Over at the Seattle Weekly, veteran reporter Rick Anderson has an interview with Caffe Vita/Via Tribunali owner Mike McConnell about the DUI, hit and run and assault charges he's facing following an incident on Capitol Hill earlier this month.
A number of news outlets were chasing McConnell after the news about the incident broke (right here on Seattlecrime.com) but Anderson got the first interview with the coffee and pizza mogul.
That might be because, as Anderson writes, "I've known him since he was a teen and he's a friend of my son Erin."
Well, now that we've gotten that pesky full-disclosure thing out of the way, let's go straight to Rick's story:
"Sounds like you screwed up," I told him. Here's what he, and his attorney, told me:
McConnell hit the other, older car stopped for a light around 6 p.m., but there was zero damage to both cars. The attorney (McConnell's corporate attorney, who'd dined with McConnell and was following behind him enroute to one of their businesses), stopped and became a witness as well. The other driver, on his way to work at a pizza parlor, smelled the "couple of beers" McConnell says he'd just drank and told McConnell - who was driving a newer Mercedes - he'd forget the incident for $1,500. He offered to go to a cash machine with McConnell and the attorney at that moment. McConnell refused. He did not punch or assault the other driver, he says. He legally parked his car at the scene and walked away - a mistake, he admits. Police tracked the car which is registered to his coffee business, where they learned McConnell was at one of his eateries, and arrested him. At the East Precinct, he refused a Datamaster breath test, was booked, and later bailed out.
McConnell says he regrets what happened, but says he was disappointed to read some of the anonymous blog comments about him. One reporter [ed note: me] also called the state liquor board and ask what might happen to McConnell's commercial liquor licenses if he's convicted of DUI. (A spokesperson indicated revocation was possible).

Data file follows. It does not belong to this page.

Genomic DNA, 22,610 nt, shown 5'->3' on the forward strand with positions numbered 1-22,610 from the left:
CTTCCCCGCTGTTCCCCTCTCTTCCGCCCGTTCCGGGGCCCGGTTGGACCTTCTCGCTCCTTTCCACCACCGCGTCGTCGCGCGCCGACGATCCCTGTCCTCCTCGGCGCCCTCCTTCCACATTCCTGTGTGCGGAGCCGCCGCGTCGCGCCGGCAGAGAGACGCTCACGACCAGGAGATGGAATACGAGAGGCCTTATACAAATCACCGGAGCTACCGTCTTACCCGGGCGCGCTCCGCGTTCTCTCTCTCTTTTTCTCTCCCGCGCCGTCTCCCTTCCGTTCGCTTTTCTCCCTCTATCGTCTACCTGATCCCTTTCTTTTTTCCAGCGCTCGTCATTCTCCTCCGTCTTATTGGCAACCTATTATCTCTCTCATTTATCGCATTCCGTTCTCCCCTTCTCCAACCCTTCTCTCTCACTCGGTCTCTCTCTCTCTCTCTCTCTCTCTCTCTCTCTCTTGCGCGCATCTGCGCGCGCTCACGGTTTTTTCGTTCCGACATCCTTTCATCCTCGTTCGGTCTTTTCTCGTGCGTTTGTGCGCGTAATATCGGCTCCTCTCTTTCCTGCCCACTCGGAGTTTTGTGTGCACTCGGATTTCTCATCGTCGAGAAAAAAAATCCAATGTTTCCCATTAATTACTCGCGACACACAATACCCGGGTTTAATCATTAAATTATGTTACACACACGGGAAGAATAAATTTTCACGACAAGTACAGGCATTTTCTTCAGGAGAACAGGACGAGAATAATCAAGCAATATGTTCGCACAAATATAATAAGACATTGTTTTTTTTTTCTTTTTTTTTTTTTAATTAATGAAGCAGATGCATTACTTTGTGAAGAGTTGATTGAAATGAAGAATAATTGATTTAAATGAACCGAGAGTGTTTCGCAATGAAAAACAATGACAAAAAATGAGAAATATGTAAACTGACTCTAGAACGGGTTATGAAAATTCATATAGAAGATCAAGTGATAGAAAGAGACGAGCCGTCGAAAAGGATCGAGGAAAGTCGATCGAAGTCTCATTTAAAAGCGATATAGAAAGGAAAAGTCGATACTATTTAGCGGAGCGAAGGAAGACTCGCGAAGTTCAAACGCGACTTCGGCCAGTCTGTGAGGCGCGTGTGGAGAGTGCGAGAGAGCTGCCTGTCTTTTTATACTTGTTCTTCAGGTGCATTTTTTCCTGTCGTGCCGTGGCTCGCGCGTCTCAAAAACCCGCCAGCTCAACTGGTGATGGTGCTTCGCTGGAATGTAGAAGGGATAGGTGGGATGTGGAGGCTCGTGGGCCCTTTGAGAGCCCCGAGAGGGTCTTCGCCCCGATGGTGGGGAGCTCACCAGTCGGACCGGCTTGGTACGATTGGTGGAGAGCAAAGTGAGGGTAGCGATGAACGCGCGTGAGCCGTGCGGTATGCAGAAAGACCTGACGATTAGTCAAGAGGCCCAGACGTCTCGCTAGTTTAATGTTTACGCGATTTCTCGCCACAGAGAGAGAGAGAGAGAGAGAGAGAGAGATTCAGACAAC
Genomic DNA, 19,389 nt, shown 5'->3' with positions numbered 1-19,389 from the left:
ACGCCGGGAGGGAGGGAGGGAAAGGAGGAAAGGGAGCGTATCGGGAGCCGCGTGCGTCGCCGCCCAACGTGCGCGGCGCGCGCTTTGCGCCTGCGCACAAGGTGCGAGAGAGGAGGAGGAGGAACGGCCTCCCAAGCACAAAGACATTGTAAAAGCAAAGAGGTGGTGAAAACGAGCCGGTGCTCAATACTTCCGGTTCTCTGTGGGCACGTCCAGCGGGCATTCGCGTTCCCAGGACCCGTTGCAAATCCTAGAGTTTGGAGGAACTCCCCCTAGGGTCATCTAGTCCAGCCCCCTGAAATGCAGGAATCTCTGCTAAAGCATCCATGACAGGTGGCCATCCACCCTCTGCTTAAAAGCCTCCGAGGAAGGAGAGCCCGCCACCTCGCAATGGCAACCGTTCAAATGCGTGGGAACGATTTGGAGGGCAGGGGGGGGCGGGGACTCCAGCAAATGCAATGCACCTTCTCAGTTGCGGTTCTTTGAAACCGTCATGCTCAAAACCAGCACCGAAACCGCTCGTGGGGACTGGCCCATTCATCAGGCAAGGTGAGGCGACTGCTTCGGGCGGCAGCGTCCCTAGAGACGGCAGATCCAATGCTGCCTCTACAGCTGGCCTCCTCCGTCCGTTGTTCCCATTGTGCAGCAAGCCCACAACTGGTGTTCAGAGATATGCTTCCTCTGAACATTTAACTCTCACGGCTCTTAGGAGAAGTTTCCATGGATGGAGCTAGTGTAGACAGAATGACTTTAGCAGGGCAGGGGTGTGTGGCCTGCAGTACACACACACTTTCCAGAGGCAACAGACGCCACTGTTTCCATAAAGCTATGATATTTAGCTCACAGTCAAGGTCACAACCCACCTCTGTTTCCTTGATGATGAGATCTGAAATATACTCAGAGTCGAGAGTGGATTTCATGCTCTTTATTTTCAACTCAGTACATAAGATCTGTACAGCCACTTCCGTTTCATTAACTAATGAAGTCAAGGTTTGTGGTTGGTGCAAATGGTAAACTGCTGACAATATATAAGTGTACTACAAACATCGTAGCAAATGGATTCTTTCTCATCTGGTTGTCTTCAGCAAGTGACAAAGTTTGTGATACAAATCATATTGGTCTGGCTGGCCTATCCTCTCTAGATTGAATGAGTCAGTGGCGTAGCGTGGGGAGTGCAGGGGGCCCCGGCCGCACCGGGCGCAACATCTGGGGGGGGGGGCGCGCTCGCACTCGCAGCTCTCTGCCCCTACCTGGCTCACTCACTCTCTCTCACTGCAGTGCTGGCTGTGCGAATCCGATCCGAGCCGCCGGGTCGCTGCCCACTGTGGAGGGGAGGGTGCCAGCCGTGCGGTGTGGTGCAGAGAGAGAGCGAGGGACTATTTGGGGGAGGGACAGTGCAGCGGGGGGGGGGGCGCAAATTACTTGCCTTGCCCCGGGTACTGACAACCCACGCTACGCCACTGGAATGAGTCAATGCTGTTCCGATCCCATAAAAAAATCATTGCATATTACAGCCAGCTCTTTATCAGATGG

"I've got 20 licenses for my places," McConnell says, and losing them could affect the jobs of some of his 250 employees. "I made some poor choices," he says, "but I don't think I deserved to get crucified for that."
Given his history with McConnell, I find Anderson's piece to be a bit troubling.
McConnell absolutely should get his chance to defend himself, whether in court or in print (I called him before I ran my story, and didn't get a call back), but Anderson's write-up seems overly dismissive of the incident, and paints McConnell as the victim of some harsh media smear campaign.
Maybe these allegations against McConnell are totally false, but I'm a bit disappointed that Anderson didn't ask McConnell why he refused a breathalyser test, and didn't press McConnell on his assertion that he never assaulted the other man involved in the incident.
I spoke with police earlier today, who told us that a fire department unit was called to the scene to treat the victim for "chest pains resulting from" being punched. That doesn't necessarily mean McConnell is lying, but I think Anderson could've been a bit tougher on McConnell, if only for the sake of keeping up the appearance of objectivity.
We obviously don't know who's telling the truth in this case. That's for a court to decide. But it seems like Anderson's maybe a little too close to McConnell to really get to the bottom of some of the ugly details of this incident.
I've got a call in to Anderson to see if he wants wants to chat about his interview with McConnell.